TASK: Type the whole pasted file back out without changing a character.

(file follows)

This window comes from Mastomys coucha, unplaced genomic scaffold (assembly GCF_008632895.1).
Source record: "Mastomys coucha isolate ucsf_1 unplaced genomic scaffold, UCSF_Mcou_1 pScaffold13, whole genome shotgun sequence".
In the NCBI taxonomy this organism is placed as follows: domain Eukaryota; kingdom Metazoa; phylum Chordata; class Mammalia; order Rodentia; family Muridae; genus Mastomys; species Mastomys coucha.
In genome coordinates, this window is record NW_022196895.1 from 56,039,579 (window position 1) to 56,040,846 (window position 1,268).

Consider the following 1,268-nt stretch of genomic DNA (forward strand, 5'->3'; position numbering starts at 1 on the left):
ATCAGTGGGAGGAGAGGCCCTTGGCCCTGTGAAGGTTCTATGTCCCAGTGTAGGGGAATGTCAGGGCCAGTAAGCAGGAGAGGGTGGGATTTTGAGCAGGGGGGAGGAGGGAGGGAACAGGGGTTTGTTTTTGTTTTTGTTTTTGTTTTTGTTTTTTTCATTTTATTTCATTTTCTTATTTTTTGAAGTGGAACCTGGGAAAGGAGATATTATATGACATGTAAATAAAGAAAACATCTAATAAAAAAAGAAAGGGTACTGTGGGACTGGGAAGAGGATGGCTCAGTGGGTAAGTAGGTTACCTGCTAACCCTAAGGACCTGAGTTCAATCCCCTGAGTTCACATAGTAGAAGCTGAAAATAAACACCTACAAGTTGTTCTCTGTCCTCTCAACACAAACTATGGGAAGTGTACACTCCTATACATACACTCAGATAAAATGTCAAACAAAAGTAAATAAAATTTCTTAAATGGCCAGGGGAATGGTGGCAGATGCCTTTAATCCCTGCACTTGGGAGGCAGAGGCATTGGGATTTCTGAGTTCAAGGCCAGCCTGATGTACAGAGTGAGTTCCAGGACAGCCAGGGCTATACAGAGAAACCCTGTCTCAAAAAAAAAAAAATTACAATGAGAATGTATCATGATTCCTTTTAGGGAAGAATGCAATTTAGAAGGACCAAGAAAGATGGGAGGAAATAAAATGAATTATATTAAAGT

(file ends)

This window comes from Mastomys coucha, unplaced genomic scaffold (assembly GCF_008632895.1).
Source record: "Mastomys coucha isolate ucsf_1 unplaced genomic scaffold, UCSF_Mcou_1 pScaffold13, whole genome shotgun sequence".
In the NCBI taxonomy this organism is placed as follows: domain Eukaryota; kingdom Metazoa; phylum Chordata; class Mammalia; order Rodentia; family Muridae; genus Mastomys; species Mastomys coucha.
In genome coordinates, this window is record NW_022196895.1 from 56,039,579 (window position 1) to 56,040,846 (window position 1,268).

Consider the following 1,268-nt stretch of genomic DNA (forward strand, 5'->3'; position numbering starts at 1 on the left):
ATCAGTGGGAGGAGAGGCCCTTGGCCCTGTGAAGGTTCTATGTCCCAGTGTAGGGGAATGTCAGGGCCAGTAAGCAGGAGAGGGTGGGATTTTGAGCAGGGGGGAGGAGGGAGGGAACAGGGGTTTGTTTTTGTTTTTGTTTTTGTTTTTGTTTTTTTCATTTTATTTCATTTTCTTATTTTTTGAAGTGGAACCTGGGAAAGGAGATATTATATGACATGTAAATAAAGAAAACATCTAATAAAAAAAGAAAGGGTACTGTGGGACTGGGAAGAGGATGGCTCAGTGGGTAAGTAGGTTACCTGCTAACCCTAAGGACCTGAGTTCAATCCCCTGAGTTCACATAGTAGAAGCTGAAAATAAACACCTACAAGTTGTTCTCTGTCCTCTCAACACAAACTATGGGAAGTGTACACTCCTATACATACACTCAGATAAAATGTCAAACAAAAGTAAATAAAATTTCTTAAATGGCCAGGGGAATGGTGGCAGATGCCTTTAATCCCTGCACTTGGGAGGCAGAGGCATTGGGATTTCTGAGTTCAAGGCCAGCCTGATGTACAGAGTGAGTTCCAGGACAGCCAGGGCTATACAGAGAAACCCTGTCTCAAAAAAAAAAAAATTACAATGAGAATGTATCATGATTCCTTTTAGGGAAGAATGCAATTTAGAAGGACCAAGAAAGATGGGAGGAAATAAAATGAATTATATTAAAGT